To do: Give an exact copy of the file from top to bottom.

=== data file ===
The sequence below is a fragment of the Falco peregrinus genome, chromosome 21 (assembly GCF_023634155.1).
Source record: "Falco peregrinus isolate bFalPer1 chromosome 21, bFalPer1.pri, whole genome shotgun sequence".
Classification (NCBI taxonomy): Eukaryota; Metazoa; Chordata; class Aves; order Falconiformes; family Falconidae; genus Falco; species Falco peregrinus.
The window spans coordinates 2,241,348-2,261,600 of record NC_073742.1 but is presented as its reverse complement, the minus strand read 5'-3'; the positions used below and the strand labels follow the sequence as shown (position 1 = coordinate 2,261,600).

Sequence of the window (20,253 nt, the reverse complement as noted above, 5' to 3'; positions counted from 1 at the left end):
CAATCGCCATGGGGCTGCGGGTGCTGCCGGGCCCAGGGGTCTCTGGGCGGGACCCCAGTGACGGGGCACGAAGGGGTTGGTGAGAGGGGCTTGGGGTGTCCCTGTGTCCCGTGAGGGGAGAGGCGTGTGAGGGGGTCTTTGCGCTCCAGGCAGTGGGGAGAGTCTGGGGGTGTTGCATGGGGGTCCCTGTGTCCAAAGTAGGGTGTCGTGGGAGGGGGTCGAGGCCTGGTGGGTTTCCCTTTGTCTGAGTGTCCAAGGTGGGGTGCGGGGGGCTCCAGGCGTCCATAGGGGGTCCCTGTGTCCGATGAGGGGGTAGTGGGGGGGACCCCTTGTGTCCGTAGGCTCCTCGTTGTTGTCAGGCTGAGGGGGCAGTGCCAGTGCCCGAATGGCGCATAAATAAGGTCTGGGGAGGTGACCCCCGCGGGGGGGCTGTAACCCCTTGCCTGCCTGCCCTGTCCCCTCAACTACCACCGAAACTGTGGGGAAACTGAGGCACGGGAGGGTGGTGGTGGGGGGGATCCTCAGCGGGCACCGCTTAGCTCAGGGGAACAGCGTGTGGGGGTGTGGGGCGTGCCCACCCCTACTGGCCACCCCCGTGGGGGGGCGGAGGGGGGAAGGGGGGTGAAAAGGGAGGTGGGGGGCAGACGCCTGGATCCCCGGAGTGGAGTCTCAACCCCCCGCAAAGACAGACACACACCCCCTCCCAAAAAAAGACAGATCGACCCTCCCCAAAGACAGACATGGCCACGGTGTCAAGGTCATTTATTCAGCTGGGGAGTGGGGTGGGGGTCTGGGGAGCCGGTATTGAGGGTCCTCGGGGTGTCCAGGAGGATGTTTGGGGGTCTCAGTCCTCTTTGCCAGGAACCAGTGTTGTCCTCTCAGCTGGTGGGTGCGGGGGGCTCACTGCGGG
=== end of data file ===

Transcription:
The sequence below is a fragment of the Falco peregrinus genome, chromosome 21 (assembly GCF_023634155.1).
Source record: "Falco peregrinus isolate bFalPer1 chromosome 21, bFalPer1.pri, whole genome shotgun sequence".
Classification (NCBI taxonomy): Eukaryota; Metazoa; Chordata; class Aves; order Falconiformes; family Falconidae; genus Falco; species Falco peregrinus.
The window spans coordinates 2,241,348-2,261,600 of record NC_073742.1 but is presented as its reverse complement, the minus strand read 5'-3'; the positions used below and the strand labels follow the sequence as shown (position 1 = coordinate 2,261,600).

Sequence of the window (20,253 nt, the reverse complement as noted above, 5' to 3'; positions counted from 1 at the left end):
CAATCGCCATGGGGCTGCGGGTGCTGCCGGGCCCAGGGGTCTCTGGGCGGGACCCCAGTGACGGGGCACGAAGGGGTTGGTGAGAGGGGCTTGGGGTGTCCCTGTGTCCCGTGAGGGGAGAGGCGTGTGAGGGGGTCTTTGCGCTCCAGGCAGTGGGGAGAGTCTGGGGGTGTTGCATGGGGGTCCCTGTGTCCAAAGTAGGGTGTCGTGGGAGGGGGTCGAGGCCTGGTGGGTTTCCCTTTGTCTGAGTGTCCAAGGTGGGGTGCGGGGGGCTCCAGGCGTCCATAGGGGGTCCCTGTGTCCGATGAGGGGGTAGTGGGGGGGACCCCTTGTGTCCGTAGGCTCCTCGTTGTTGTCAGGCTGAGGGGGCAGTGCCAGTGCCCGAATGGCGCATAAATAAGGTCTGGGGAGGTGACCCCCGCGGGGGGGCTGTAACCCCTTGCCTGCCTGCCCTGTCCCCTCAACTACCACCGAAACTGTGGGGAAACTGAGGCACGGGAGGGTGGTGGTGGGGGGGATCCTCAGCGGGCACCGCTTAGCTCAGGGGAACAGCGTGTGGGGGTGTGGGGCGTGCCCACCCCTACTGGCCACCCCCGTGGGGGGGCGGAGGGGGGAAGGGGGGTGAAAAGGGAGGTGGGGGGCAGACGCCTGGATCCCCGGAGTGGAGTCTCAACCCCCCGCAAAGACAGACACACACCCCCTCCCAAAAAAAGACAGATCGACCCTCCCCAAAGACAGACATGGCCACGGTGTCAAGGTCATTTATTCAGCTGGGGAGTGGGGTGGGGGTCTGGGGAGCCGGTATTGAGGGTCCTCGGGGTGTCCAGGAGGATGTTTGGGGGTCTCAGTCCTCTTTGCCAGGAACCAGTGTTGTCCTCTCAGCTGGTGGGTGCGGGGGGCTCACTGCGGG